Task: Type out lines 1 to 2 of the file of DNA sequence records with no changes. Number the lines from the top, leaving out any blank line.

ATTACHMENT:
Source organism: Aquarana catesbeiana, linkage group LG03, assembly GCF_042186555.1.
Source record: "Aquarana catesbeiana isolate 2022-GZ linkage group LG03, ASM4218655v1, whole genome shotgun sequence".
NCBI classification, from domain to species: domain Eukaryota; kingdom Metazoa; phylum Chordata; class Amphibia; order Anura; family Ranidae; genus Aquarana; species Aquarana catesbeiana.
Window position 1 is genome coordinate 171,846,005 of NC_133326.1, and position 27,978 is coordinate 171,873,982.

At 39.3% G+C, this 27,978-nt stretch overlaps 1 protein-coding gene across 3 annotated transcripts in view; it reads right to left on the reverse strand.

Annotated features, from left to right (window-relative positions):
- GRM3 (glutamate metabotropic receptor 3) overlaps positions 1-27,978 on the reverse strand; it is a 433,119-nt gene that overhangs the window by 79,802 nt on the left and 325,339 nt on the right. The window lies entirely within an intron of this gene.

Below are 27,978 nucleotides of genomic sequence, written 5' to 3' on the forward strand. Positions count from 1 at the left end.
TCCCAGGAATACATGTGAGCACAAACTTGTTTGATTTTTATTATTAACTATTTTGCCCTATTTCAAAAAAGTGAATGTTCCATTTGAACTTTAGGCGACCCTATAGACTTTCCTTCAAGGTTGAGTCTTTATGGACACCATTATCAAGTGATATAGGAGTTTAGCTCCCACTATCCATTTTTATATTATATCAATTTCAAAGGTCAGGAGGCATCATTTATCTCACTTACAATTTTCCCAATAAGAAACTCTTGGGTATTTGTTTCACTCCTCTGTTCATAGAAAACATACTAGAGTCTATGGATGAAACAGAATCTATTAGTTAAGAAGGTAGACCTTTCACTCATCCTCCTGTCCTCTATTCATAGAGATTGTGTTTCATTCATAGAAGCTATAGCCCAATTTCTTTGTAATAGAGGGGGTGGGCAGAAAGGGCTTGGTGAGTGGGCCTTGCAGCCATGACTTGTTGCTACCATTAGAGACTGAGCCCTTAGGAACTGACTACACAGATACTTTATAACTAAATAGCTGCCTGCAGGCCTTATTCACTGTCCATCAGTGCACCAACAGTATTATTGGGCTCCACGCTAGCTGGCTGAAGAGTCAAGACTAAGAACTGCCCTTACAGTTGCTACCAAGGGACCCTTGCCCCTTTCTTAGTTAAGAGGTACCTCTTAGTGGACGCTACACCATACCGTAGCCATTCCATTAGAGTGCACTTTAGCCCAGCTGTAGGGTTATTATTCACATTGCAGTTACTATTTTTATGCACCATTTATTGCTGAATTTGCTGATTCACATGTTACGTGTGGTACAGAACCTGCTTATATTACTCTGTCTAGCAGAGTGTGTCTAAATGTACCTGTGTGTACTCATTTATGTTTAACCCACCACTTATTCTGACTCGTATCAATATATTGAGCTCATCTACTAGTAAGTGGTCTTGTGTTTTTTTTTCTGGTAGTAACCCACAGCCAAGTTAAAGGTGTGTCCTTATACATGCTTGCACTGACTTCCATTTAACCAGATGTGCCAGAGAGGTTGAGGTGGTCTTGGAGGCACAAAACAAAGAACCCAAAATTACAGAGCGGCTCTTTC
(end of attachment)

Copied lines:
Source organism: Aquarana catesbeiana, linkage group LG03, assembly GCF_042186555.1.
Source record: "Aquarana catesbeiana isolate 2022-GZ linkage group LG03, ASM4218655v1, whole genome shotgun sequence".